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What camera to buy... what backgrounds to use...

Discussion of photography, editing and publishing techniques

What camera to buy... what backgrounds to use...

Postby ottoatm » Thu Nov 27, 2003 4:52 am

Hola all -

After much collecting (for my dwindling budget, anyway), I think I'm ready to get a little digital camera and make small "publishing" attempts... graphical software has never been a problem, but I did have two questions for anyone kind/wise enough to answer...

1 - Any ideas about digital cameras? I'm not sure which to get in terms of megapixels, or if it would be beneficial (aka, worth the $$) to get some sort of tripod, or other accesories.

2 - Where do you all get those wonderful backgrounds (mountains, trees, hills, etc)? I've checked high and low, and always seem to get hoplessly lost when navigating "fibblesnork"?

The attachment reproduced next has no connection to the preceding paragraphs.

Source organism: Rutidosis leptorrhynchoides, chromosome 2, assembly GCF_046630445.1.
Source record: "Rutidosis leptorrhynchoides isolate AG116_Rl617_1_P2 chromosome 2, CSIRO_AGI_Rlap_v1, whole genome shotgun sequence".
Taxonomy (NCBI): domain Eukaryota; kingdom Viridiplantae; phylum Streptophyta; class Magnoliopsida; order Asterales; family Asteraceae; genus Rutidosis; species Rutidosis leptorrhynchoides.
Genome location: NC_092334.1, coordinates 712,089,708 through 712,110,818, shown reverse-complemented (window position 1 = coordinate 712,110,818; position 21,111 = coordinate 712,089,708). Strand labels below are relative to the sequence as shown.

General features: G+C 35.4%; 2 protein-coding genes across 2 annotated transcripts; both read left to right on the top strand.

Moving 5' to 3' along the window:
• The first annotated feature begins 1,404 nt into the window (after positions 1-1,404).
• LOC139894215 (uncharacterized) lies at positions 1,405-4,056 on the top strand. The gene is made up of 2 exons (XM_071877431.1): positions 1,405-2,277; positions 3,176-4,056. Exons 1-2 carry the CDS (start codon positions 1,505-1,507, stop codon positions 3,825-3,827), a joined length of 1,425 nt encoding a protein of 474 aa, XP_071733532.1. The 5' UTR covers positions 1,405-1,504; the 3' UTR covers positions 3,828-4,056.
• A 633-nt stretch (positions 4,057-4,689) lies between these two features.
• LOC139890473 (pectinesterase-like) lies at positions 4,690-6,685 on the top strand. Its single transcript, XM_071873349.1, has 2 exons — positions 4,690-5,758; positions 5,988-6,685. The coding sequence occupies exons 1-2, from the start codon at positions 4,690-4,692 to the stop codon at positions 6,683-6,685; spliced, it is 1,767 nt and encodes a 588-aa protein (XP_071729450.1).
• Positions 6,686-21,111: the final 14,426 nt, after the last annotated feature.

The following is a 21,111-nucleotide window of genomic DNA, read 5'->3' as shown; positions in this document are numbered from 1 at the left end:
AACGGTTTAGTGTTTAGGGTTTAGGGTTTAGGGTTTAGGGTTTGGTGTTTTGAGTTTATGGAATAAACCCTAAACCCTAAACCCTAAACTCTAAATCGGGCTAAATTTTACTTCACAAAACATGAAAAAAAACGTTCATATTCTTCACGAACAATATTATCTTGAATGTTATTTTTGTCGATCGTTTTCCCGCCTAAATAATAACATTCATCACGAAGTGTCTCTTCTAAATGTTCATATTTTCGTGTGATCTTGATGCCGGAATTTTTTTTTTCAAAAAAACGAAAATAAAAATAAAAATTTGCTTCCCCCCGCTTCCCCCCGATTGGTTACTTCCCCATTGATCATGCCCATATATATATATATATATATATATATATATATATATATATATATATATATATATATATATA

Those are the biggest questions on my mind... I must say, the custom MOC stuff here blows this beginner away... :shock:
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Postby Christopher McCleerey » Thu Dec 04, 2003 8:46 am

Hey ottoatm!

I can't help!

Not reassuring, is it. I need similar info though so I'd like to try and help to get a response.
We are comrads Sir Ottoatm!

So, how bout it photographers? I see all you posting MOC pics. Give us a hand. :wink:

In addition to ottoatm's questions:
What kind of cameras do you guys use?
I have several cheap camers (like 3) which are each good for different things but none of them will focus and give me decent pics of small objects like minifigs.

Well here goes.
BUMP

Please forgive my bad manners but I'm pulling my hair out with these worthless camers here.
:evil:
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Postby architect » Thu Dec 04, 2003 2:03 pm